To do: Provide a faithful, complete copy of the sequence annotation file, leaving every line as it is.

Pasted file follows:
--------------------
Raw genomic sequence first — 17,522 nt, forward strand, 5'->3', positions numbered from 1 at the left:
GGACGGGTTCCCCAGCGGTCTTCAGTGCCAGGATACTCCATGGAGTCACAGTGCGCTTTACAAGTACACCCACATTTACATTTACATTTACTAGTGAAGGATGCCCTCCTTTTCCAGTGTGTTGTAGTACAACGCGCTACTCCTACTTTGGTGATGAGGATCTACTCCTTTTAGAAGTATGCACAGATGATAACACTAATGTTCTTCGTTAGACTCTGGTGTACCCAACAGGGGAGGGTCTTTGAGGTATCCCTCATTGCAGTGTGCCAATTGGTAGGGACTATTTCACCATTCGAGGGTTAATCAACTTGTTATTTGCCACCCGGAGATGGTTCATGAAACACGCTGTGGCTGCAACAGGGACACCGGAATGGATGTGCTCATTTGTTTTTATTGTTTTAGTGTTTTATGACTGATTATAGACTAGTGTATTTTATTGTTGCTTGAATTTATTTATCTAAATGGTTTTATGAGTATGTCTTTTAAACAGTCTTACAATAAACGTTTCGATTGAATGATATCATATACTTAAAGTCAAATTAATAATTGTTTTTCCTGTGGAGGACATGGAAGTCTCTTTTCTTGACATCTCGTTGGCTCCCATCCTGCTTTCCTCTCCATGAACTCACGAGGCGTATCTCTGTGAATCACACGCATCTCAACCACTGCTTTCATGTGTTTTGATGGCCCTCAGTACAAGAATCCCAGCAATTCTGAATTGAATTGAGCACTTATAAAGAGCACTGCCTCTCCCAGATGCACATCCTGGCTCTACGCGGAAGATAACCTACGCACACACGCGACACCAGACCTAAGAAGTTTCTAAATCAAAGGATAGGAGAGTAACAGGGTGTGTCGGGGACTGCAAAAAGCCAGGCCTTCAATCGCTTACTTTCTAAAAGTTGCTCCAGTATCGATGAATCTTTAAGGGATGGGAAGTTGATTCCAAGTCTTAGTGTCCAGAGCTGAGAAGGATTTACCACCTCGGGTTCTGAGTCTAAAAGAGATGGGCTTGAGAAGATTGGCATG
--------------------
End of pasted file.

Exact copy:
Raw genomic sequence first — 17,522 nt, forward strand, 5'->3', positions numbered from 1 at the left:
GGACGGGTTCCCCAGCGGTCTTCAGTGCCAGGATACTCCATGGAGTCACAGTGCGCTTTACAAGTACACCCACATTTACATTTACATTTACTAGTGAAGGATGCCCTCCTTTTCCAGTGTGTTGTAGTACAACGCGCTACTCCTACTTTGGTGATGAGGATCTACTCCTTTTAGAAGTATGCACAGATGATAACACTAATGTTCTTCGTTAGACTCTGGTGTACCCAACAGGGGAGGGTCTTTGAGGTATCCCTCATTGCAGTGTGCCAATTGGTAGGGACTATTTCACCATTCGAGGGTTAATCAACTTGTTATTTGCCACCCGGAGATGGTTCATGAAACACGCTGTGGCTGCAACAGGGACACCGGAATGGATGTGCTCATTTGTTTTTATTGTTTTAGTGTTTTATGACTGATTATAGACTAGTGTATTTTATTGTTGCTTGAATTTATTTATCTAAATGGTTTTATGAGTATGTCTTTTAAACAGTCTTACAATAAACGTTTCGATTGAATGATATCATATACTTAAAGTCAAATTAATAATTGTTTTTCCTGTGGAGGACATGGAAGTCTCTTTTCTTGACATCTCGTTGGCTCCCATCCTGCTTTCCTCTCCATGAACTCACGAGGCGTATCTCTGTGAATCACACGCATCTCAACCACTGCTTTCATGTGTTTTGATGGCCCTCAGTACAAGAATCCCAGCAATTCTGAATTGAATTGAGCACTTATAAAGAGCACTGCCTCTCCCAGATGCACATCCTGGCTCTACGCGGAAGATAACCTACGCACACACGCGACACCAGACCTAAGAAGTTTCTAAATCAAAGGATAGGAGAGTAACAGGGTGTGTCGGGGACTGCAAAAAGCCAGGCCTTCAATCGCTTACTTTCTAAAAGTTGCTCCAGTATCGATGAATCTTTAAGGGATGGGAAGTTGATTCCAAGTCTTAGTGTCCAGAGCTGAGAAGGATTTACCACCTCGGGTTCTGAGTCTAAAAGAGATGGGCTTGAGAAGATTGGCATG